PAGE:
What if Doritos Required a Prior Authorization?

I’ll give you a little break from clinical content and share with you a little satire.  I’m as guilty as anyone when it comes to those delicious salty treats.  Sweets and chocolate are good, but I can usually stop myself.  I’ve still got some time left on this earth to explore, but I haven’t found a chip that I did not like.  I know they are not that good for me, so I do my best to try to avoid them and find alternatives that might be a little healthier.

My colleague recently wrote this nice piece on prior authorizations.  His was specific to lidocaine patches and how to handle this challenge.  The mind works in mysterious ways and it really got me thinking, what if your favorite guilty pleasure was $200 unless you received a prior authorization?  My guess is we would all be a lot healthier (or all be very poor).

So here’s how my prior authorization would go:

  • Do you have a diagnosis of Doritos deficiency?
  • If you like the color orange, have you thought about eating an orange?
  • When did you purchase your last bag of Doritos?
    • Was it the family size?
    • Are you fingers orange right now?
  • What is your blood pressure?
  • Have you ever eaten an entire bag within a 24 hour period?
  • Have you failed off of or have an allergic reaction or intolerance to the following delicious snacks:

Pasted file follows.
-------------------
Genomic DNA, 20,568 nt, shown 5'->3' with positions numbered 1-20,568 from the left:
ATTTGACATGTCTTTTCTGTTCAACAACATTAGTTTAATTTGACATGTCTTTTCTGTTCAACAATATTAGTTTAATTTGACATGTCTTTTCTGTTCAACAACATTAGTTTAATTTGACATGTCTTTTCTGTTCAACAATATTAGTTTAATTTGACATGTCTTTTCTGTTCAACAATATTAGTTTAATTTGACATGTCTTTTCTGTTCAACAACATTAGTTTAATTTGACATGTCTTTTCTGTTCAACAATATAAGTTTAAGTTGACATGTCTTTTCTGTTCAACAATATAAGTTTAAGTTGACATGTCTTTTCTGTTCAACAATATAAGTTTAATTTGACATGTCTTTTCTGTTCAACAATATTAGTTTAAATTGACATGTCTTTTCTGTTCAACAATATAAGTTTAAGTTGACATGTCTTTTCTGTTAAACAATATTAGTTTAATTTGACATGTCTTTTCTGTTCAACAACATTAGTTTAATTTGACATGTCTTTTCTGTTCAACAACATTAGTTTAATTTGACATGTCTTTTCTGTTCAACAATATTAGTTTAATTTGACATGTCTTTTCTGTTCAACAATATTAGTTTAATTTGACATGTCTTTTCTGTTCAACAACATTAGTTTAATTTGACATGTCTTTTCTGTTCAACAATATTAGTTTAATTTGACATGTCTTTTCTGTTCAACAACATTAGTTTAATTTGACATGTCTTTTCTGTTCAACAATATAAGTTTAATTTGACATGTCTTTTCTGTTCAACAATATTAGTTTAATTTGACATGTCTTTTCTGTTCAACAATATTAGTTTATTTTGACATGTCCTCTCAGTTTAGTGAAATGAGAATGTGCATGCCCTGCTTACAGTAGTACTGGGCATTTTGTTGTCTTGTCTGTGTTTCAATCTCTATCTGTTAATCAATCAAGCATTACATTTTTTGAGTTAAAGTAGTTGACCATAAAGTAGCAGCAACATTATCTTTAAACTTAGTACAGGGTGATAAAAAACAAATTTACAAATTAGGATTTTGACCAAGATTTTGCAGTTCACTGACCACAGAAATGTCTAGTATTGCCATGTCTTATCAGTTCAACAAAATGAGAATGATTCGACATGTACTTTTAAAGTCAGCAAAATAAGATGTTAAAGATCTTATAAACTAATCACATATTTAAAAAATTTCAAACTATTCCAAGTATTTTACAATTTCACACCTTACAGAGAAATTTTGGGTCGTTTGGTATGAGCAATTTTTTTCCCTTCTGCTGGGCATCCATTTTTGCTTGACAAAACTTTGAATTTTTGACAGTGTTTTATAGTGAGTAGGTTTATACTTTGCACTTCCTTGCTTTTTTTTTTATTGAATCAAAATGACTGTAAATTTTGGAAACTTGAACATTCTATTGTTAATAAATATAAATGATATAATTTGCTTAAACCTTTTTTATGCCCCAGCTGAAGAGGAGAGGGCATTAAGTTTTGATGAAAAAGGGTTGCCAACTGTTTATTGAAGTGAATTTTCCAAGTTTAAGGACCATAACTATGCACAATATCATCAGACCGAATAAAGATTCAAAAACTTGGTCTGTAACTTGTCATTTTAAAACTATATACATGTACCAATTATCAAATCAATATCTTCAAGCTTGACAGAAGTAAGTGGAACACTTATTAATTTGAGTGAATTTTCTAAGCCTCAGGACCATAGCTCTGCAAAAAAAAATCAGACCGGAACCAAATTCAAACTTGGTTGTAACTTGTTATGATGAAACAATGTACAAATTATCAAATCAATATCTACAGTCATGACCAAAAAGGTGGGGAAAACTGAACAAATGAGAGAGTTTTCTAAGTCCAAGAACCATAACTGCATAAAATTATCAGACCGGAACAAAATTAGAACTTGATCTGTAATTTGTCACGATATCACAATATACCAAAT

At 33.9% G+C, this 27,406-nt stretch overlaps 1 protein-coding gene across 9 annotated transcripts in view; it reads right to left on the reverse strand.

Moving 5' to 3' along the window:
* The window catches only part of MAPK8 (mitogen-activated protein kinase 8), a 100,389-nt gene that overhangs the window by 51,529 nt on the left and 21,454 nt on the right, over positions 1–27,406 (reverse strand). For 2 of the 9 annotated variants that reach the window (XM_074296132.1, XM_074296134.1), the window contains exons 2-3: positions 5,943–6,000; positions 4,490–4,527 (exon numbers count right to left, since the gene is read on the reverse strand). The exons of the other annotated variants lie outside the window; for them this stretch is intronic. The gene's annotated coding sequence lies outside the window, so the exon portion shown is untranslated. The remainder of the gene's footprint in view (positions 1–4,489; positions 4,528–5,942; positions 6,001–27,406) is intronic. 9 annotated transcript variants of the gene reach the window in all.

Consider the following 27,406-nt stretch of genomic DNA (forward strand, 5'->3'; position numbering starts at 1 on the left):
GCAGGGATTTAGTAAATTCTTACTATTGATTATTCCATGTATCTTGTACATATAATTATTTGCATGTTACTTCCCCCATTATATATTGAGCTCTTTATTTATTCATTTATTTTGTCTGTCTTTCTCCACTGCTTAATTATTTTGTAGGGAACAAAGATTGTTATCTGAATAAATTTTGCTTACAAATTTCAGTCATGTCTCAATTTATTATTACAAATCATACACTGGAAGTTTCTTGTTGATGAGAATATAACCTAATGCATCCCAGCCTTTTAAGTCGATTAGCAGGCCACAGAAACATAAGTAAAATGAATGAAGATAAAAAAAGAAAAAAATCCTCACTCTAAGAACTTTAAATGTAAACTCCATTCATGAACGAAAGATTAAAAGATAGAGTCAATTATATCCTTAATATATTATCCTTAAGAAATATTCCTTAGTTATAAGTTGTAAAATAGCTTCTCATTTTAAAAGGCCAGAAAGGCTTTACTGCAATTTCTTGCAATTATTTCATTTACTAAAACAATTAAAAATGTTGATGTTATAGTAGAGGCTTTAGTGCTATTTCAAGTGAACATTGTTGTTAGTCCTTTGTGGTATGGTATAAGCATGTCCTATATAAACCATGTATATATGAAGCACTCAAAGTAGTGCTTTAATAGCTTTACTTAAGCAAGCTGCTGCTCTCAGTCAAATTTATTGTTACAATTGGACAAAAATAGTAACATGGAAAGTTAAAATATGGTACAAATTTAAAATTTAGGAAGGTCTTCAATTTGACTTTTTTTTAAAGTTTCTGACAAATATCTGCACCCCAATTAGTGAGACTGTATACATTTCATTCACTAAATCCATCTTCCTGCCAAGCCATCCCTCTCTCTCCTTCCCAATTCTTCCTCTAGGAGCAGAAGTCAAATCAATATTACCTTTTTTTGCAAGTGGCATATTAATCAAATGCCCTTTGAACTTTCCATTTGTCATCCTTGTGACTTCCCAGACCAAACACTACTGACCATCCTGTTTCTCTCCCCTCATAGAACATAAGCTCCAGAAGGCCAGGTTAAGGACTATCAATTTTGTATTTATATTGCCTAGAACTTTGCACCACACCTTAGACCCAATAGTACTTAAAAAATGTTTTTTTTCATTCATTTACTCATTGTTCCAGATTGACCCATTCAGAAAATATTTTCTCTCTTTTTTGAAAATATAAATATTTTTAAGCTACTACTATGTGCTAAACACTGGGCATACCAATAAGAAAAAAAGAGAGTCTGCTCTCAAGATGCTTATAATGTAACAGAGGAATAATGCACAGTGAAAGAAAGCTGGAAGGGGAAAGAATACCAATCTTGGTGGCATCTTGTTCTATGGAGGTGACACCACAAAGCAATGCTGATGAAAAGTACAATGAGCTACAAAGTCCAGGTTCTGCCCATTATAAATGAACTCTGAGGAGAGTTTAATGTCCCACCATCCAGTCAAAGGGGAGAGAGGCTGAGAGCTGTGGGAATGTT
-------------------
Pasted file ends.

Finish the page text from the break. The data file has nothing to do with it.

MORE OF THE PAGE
• Carrots
    • Broccoli
    • Baby Tomatoes
    • Asparagus
    • Celery
    • Apples
    • Bananas

I hope thinking about this post will help you smile instead of cringe the next time you hear the words “prior authorization”.

Do you love clinical pharmacy? Nearly 4,000 healthcare professionals have subscribed to this blog. Why haven’t you? Sign up today and get a FREE gift for doing so!

1 Comment

  1. John Mountzuris

    I have been saying this for a long time. Not so subtle but similar. When the ACA was passed one of its reasons for passing was to decrease the ER visits and force simple cases such as the flu, ear infection etc to seek walk-in clinics. This has not happened and if prior authorizations and higher deductables for people who abused ER visits would shift some of the burden of responsibility to the patient and not just to the healthcare provider.


Submit a Comment

Your email address will not be published. Required fields are marked *

This site uses Akismet to reduce spam. Learn how your comment data is processed.

Written By Eric Christianson

August 14, 2016

Study Materials For Pharmacists


Explore Categories